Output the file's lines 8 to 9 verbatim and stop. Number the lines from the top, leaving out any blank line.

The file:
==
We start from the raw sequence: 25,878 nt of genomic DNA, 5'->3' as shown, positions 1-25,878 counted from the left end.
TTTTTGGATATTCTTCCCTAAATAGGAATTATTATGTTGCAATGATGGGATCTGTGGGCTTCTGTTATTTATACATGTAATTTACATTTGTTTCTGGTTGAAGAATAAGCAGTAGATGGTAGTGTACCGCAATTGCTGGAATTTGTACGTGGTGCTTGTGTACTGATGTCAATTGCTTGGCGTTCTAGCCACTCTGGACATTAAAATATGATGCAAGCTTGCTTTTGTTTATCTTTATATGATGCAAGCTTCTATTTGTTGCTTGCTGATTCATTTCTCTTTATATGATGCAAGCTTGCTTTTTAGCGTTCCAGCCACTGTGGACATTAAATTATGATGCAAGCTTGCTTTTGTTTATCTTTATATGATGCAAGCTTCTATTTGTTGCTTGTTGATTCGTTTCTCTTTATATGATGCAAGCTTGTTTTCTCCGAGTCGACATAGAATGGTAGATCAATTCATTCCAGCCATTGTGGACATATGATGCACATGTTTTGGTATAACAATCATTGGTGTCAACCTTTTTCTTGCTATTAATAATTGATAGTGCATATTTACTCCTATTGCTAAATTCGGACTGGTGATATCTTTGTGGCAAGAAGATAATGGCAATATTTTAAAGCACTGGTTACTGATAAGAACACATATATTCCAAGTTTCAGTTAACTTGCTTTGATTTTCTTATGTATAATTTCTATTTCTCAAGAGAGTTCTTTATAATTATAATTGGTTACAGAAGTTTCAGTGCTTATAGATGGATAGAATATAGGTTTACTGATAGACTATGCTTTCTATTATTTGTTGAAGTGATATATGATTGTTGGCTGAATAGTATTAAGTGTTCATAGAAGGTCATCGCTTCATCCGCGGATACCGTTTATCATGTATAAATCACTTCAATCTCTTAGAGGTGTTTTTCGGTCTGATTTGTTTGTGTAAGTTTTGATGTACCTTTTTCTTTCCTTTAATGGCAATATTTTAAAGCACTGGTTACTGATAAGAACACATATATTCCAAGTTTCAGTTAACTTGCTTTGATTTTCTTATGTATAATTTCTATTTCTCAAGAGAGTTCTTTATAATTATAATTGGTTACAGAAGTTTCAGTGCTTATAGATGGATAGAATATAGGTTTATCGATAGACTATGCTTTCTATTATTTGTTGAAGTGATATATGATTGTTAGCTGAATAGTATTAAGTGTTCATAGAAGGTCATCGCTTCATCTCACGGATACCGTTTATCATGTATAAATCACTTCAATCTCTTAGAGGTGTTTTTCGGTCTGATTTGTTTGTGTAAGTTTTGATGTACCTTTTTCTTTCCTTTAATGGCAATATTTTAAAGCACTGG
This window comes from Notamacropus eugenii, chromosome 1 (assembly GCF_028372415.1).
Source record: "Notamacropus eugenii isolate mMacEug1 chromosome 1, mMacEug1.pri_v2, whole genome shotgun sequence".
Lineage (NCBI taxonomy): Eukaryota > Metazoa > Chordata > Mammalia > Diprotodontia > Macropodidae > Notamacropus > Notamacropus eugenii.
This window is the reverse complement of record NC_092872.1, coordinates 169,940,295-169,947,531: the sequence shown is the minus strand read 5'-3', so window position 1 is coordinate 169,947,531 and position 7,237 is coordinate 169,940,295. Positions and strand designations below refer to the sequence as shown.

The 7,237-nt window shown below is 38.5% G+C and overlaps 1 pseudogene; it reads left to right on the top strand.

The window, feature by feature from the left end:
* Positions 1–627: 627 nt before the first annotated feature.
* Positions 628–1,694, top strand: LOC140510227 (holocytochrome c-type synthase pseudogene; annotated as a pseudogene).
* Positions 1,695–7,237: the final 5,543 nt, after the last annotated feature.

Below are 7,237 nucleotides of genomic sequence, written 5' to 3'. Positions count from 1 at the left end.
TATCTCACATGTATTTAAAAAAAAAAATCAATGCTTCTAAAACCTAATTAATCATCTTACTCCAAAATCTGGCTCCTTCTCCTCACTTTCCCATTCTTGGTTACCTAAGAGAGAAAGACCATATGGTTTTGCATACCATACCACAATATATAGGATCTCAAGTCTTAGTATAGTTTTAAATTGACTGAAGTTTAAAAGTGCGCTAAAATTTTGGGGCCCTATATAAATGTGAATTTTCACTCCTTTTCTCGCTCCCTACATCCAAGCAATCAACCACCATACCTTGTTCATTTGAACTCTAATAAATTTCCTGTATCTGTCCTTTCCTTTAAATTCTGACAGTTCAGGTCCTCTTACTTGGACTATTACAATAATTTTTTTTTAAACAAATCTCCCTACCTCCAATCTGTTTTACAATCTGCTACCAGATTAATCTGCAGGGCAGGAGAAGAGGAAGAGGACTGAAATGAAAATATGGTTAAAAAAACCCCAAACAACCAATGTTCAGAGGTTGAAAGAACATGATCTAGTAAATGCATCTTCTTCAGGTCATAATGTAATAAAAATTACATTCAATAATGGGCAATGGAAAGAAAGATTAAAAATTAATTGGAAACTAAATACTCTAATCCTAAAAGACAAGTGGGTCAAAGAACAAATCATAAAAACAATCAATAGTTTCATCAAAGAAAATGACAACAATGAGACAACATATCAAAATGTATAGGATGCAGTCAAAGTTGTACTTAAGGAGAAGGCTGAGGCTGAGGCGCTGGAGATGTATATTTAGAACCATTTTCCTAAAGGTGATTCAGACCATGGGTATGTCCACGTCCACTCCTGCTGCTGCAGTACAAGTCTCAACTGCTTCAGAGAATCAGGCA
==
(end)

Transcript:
The window, feature by feature from the left end:
* Positions 1–627: 627 nt before the first annotated feature.